And so on.

Once I understood what was making America such a dangerous, unhappy nation of people who had nothing to do with real life, I resolved to shun storytelling. I would write about life. Every person would be exactly as important as any other. All facts would also be given equal weightiness. Nothing would be left out. Let others bring order to chaos. I would bring chaos to order, instead, which I think I have done.

If all writers would do that, then perhaps citizens not in the literary trades will understand that there is no order in the world around us, that we must adapt ourselves to the requirements of chaos instead.

It is hard to adapt to chaos, but it can be done. I am living proof of that: It can be done.

But is it any good, one might reasonably ask. It's very funny and very readable, but it somehow lacks the craft of Slaughterhouse Five - which is made apparent by how similar the two novels are in certain respects. This one differs with Vonnegut breaking the fourth wall, entering his own novel to spell out why he wrote it. It feels too easy. Back when I was at school, we had an English assignment which meant writing a book over the space of a term, or something which could reasonably be called a book. I waited until the night before we were due to hand something in then cobbled together some twenty or so pages with paper, felt-tipped pens and selotape on the subject of how my book was kind of shit and probably looked as though it had been scrabbled together at last minute; which is kind of what Breakfast of Champions reminds me of. It's good, but it just isn't as satisfying as it should have been.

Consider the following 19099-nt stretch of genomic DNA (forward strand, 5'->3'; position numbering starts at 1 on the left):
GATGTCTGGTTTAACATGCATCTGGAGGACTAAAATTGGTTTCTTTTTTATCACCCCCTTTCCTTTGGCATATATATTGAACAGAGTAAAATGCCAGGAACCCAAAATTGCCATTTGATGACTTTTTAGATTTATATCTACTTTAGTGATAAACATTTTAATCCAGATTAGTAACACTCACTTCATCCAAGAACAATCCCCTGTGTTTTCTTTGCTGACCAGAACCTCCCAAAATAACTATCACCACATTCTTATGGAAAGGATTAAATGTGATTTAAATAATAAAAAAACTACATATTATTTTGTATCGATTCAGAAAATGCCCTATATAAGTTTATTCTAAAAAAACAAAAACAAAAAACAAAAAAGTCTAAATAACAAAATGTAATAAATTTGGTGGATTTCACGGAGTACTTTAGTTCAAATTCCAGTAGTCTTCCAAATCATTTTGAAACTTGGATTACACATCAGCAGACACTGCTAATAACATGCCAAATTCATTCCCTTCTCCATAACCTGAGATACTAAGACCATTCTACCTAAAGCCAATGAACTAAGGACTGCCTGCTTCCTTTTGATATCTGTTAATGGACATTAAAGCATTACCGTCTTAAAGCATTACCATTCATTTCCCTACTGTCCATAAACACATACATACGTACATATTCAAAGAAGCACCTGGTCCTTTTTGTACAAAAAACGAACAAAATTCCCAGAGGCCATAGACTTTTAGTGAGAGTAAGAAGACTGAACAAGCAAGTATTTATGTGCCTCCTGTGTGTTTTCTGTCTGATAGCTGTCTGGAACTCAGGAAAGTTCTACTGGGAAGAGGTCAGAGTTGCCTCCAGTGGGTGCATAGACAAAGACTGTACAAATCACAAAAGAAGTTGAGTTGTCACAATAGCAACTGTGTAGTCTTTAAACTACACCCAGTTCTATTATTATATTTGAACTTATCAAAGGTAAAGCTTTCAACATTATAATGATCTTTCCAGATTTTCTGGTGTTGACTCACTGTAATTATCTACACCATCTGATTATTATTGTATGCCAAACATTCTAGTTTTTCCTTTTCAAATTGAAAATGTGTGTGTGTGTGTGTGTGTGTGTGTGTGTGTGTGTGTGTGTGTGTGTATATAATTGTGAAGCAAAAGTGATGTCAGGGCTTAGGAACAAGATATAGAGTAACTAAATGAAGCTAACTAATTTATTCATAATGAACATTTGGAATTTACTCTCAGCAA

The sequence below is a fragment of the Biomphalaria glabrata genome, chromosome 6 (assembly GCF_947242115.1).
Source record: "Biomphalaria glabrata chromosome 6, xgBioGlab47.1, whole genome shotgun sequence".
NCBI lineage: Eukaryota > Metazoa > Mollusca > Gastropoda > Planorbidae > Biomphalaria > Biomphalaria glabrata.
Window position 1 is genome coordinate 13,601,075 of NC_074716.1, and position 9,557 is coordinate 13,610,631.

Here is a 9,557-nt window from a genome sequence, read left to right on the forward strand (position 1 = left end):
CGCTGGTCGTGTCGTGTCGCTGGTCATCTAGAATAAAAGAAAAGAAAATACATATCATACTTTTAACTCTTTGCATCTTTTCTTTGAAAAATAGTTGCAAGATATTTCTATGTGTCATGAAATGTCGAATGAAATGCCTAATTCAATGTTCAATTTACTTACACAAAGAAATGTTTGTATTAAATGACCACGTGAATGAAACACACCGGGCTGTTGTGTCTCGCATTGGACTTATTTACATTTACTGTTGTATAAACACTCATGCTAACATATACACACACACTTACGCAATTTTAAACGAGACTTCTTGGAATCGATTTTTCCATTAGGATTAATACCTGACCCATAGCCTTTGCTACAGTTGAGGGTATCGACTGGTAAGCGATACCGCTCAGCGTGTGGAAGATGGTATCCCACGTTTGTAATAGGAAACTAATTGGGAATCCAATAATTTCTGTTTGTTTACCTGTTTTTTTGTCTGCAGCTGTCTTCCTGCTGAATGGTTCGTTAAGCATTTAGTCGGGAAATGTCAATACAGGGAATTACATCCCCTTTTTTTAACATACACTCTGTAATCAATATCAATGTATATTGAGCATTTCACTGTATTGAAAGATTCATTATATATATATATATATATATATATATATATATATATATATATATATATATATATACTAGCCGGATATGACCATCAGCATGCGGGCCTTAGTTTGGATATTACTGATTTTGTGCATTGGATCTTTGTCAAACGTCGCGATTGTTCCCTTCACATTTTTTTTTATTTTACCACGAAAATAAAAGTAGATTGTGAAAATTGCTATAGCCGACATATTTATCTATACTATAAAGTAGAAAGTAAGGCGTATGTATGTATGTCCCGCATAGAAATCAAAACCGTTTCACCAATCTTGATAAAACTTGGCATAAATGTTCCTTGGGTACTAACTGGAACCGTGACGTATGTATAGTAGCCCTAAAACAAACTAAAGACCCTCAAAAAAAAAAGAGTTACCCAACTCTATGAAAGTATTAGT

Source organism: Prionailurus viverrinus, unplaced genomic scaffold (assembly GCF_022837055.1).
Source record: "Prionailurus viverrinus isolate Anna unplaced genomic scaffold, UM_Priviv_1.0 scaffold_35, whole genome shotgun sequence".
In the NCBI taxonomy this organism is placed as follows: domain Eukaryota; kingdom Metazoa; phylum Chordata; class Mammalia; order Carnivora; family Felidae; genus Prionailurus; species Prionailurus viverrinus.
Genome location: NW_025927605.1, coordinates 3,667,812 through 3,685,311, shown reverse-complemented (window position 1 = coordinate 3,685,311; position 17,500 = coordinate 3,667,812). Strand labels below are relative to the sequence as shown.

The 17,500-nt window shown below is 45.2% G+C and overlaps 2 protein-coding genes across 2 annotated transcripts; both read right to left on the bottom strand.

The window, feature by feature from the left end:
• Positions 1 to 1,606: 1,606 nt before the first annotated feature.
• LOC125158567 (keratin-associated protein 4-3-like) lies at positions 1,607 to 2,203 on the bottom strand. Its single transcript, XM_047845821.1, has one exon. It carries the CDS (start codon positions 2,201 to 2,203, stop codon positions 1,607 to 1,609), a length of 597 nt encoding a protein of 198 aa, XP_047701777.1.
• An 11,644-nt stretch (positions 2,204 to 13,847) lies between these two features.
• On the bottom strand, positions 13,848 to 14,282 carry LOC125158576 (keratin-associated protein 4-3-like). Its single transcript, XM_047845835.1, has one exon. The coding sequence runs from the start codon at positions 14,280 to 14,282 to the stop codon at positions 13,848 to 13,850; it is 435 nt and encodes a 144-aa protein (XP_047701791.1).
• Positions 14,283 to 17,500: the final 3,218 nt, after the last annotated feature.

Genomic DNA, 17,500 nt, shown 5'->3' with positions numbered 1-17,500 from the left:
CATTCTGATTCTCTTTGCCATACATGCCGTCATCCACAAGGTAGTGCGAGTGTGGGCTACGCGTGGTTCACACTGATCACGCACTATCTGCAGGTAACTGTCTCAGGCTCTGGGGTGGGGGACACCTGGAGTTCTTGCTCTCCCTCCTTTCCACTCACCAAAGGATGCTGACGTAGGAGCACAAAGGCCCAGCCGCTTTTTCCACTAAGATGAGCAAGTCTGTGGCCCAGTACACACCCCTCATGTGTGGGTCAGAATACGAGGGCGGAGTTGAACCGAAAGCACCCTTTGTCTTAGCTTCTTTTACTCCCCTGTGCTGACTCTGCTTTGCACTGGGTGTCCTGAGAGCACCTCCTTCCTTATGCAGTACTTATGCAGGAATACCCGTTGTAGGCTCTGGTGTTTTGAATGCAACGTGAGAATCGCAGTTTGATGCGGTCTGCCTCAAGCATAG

Monday, 24 April 2017

Dusty Sideboard #1

John Bagnall Dusty Sideboard #1 (2017)